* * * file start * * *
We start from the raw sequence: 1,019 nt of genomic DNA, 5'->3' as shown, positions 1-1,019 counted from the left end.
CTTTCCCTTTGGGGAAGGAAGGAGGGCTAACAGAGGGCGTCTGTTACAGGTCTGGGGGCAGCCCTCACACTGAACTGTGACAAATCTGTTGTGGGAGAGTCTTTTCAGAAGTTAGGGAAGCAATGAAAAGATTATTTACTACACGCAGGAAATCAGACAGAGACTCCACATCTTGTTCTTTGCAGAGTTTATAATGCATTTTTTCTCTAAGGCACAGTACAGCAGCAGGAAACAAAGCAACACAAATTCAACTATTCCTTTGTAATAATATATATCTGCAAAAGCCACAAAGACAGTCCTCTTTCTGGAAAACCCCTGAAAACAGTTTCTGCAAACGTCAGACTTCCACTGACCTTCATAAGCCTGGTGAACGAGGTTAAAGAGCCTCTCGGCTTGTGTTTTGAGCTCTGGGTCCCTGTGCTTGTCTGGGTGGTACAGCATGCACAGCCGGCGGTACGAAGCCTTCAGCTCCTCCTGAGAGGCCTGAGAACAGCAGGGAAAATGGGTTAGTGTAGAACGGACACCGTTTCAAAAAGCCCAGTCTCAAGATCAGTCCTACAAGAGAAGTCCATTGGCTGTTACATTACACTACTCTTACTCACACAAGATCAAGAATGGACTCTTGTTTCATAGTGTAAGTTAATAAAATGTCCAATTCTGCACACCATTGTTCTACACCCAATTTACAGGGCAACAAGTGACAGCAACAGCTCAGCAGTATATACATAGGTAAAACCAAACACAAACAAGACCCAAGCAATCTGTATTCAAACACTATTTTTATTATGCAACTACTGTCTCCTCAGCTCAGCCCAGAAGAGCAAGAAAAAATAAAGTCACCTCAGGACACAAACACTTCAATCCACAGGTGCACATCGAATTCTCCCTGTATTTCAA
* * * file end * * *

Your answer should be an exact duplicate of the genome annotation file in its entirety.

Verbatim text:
We start from the raw sequence: 1,019 nt of genomic DNA, 5'->3' as shown, positions 1-1,019 counted from the left end.
CTTTCCCTTTGGGGAAGGAAGGAGGGCTAACAGAGGGCGTCTGTTACAGGTCTGGGGGCAGCCCTCACACTGAACTGTGACAAATCTGTTGTGGGAGAGTCTTTTCAGAAGTTAGGGAAGCAATGAAAAGATTATTTACTACACGCAGGAAATCAGACAGAGACTCCACATCTTGTTCTTTGCAGAGTTTATAATGCATTTTTTCTCTAAGGCACAGTACAGCAGCAGGAAACAAAGCAACACAAATTCAACTATTCCTTTGTAATAATATATATCTGCAAAAGCCACAAAGACAGTCCTCTTTCTGGAAAACCCCTGAAAACAGTTTCTGCAAACGTCAGACTTCCACTGACCTTCATAAGCCTGGTGAACGAGGTTAAAGAGCCTCTCGGCTTGTGTTTTGAGCTCTGGGTCCCTGTGCTTGTCTGGGTGGTACAGCATGCACAGCCGGCGGTACGAAGCCTTCAGCTCCTCCTGAGAGGCCTGAGAACAGCAGGGAAAATGGGTTAGTGTAGAACGGACACCGTTTCAAAAAGCCCAGTCTCAAGATCAGTCCTACAAGAGAAGTCCATTGGCTGTTACATTACACTACTCTTACTCACACAAGATCAAGAATGGACTCTTGTTTCATAGTGTAAGTTAATAAAATGTCCAATTCTGCACACCATTGTTCTACACCCAATTTACAGGGCAACAAGTGACAGCAACAGCTCAGCAGTATATACATAGGTAAAACCAAACACAAACAAGACCCAAGCAATCTGTATTCAAACACTATTTTTATTATGCAACTACTGTCTCCTCAGCTCAGCCCAGAAGAGCAAGAAAAAATAAAGTCACCTCAGGACACAAACACTTCAATCCACAGGTGCACATCGAATTCTCCCTGTATTTCAA